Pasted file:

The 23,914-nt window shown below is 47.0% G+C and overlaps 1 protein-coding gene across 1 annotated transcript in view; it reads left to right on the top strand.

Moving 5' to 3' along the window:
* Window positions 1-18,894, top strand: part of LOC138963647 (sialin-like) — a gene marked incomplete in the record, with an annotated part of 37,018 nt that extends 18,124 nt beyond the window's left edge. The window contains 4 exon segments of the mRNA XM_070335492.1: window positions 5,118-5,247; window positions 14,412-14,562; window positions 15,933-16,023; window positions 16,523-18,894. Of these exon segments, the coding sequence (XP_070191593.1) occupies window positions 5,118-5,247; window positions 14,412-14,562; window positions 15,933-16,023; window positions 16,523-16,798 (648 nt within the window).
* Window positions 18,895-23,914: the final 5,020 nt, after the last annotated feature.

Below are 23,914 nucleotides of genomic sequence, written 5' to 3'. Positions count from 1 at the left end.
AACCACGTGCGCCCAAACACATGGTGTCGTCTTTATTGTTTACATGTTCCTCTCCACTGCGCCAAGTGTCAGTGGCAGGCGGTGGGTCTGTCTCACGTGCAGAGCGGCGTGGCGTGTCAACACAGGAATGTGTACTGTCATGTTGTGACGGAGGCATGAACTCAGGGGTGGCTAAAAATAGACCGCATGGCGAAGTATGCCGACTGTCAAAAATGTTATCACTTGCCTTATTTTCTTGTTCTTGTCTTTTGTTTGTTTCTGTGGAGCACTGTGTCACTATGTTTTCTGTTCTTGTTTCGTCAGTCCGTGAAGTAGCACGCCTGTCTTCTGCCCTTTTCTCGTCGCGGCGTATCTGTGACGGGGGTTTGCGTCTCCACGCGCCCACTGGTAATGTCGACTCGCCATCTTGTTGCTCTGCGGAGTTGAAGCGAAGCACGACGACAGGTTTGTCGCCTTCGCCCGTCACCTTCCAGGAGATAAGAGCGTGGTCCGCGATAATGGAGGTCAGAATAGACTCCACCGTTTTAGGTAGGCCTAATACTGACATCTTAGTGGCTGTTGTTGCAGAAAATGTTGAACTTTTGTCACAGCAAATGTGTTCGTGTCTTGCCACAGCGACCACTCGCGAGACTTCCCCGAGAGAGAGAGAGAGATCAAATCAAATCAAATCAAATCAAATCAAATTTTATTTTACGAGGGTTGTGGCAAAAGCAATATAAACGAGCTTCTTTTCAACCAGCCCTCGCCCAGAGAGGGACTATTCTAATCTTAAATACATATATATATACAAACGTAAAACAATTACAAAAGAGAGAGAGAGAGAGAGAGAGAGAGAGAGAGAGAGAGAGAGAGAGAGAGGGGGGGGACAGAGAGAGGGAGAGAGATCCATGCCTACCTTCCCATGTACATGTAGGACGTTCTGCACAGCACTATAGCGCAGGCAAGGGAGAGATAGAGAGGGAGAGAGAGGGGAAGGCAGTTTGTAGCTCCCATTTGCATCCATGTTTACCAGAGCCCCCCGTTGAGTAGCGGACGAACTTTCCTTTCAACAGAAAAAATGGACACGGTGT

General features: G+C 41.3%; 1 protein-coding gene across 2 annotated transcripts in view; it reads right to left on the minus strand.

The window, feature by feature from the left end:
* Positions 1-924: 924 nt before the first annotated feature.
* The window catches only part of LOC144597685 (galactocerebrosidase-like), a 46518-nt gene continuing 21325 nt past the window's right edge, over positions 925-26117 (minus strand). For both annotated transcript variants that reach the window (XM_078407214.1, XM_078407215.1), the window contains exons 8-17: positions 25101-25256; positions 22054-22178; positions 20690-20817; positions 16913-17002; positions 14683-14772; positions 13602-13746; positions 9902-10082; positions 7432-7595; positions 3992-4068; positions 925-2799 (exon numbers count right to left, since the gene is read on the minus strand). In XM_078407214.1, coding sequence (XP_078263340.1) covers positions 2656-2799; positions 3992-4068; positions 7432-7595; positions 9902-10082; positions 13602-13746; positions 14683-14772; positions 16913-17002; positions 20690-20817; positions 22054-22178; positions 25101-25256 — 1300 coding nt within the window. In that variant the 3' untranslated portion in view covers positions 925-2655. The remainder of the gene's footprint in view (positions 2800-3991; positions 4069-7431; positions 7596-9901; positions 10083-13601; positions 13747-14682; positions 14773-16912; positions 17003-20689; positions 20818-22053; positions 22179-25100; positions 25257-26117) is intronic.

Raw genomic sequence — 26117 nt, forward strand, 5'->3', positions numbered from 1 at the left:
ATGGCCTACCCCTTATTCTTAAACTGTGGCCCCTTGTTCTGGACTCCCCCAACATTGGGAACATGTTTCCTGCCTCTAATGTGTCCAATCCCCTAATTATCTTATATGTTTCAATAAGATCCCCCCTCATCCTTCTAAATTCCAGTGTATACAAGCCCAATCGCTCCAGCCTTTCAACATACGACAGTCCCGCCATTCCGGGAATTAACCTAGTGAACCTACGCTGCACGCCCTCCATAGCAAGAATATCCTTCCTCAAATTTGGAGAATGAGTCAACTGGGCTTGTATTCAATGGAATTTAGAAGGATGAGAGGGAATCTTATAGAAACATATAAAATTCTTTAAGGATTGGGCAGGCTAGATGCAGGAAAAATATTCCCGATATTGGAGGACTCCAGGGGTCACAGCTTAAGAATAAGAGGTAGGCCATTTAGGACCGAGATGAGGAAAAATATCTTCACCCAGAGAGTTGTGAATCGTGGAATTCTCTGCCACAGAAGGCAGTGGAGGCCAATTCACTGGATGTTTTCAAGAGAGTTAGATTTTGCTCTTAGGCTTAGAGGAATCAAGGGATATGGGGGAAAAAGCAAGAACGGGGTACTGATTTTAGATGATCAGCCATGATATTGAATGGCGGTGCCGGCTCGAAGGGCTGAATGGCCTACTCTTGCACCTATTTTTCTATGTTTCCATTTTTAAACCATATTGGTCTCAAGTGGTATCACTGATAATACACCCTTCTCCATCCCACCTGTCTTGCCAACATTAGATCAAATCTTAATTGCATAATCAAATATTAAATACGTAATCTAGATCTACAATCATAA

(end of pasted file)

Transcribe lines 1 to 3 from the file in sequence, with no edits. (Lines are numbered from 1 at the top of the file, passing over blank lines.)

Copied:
The 23,914-nt window shown below is 47.0% G+C and overlaps 1 protein-coding gene across 1 annotated transcript in view; it reads left to right on the top strand.

Moving 5' to 3' along the window:
* Window positions 1-18,894, top strand: part of LOC138963647 (sialin-like) — a gene marked incomplete in the record, with an annotated part of 37,018 nt that extends 18,124 nt beyond the window's left edge. The window contains 4 exon segments of the mRNA XM_070335492.1: window positions 5,118-5,247; window positions 14,412-14,562; window positions 15,933-16,023; window positions 16,523-18,894. Of these exon segments, the coding sequence (XP_070191593.1) occupies window positions 5,118-5,247; window positions 14,412-14,562; window positions 15,933-16,023; window positions 16,523-16,798 (648 nt within the window).